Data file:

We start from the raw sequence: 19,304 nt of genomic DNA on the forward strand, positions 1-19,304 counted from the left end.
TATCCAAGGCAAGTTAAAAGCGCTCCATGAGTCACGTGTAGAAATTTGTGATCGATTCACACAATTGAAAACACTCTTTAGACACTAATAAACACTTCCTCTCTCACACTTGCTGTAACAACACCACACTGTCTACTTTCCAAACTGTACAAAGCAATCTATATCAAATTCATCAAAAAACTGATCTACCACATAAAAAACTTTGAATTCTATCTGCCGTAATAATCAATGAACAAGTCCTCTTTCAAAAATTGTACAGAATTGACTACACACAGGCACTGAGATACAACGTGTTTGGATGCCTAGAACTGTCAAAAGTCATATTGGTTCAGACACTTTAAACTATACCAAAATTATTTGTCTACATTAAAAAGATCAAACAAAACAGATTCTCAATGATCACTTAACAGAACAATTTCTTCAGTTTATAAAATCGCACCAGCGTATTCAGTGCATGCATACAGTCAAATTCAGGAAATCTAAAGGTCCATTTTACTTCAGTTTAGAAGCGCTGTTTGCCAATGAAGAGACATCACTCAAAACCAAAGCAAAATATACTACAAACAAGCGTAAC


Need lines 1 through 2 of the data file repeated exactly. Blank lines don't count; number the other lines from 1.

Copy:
We start from the raw sequence: 19,304 nt of genomic DNA on the forward strand, positions 1-19,304 counted from the left end.
TATCCAAGGCAAGTTAAAAGCGCTCCATGAGTCACGTGTAGAAATTTGTGATCGATTCACACAATTGAAAACACTCTTTAGACACTAATAAACACTTCCTCTCTCACACTTGCTGTAACAACACCACACTGTCTACTTTCCAAACTGTACAAAGCAATCTATATCAAATTCATCAAAAAACTGATCTACCACATAAAAAACTTTGAATTCTATCTGCCGTAATAATCAATGAACAAGTCCTCTTTCAAAAATTGTACAGAATTGACTACACACAGGCACTGAGATACAACGTGTTTGGATGCCTAGAACTGTCAAAAGTCATATTGGTTCAGACACTTTAAACTATACCAAAATTATTTGTCTACATTAAAAAGATCAAACAAAACAGATTCTCAATGATCACTTAACAGAACAATTTCTTCAGTTTATAAAATCGCACCAGCGTATTCAGTGCATGCATACAGTCAAATTCAGGAAATCTAAAGGTCCATTTTACTTCAGTTTAGAAGCGCTGTTTGCCAATGAAGAGACATCACTCAAAACCAAAGCAAAATATACTACAAACAAGCGTAAC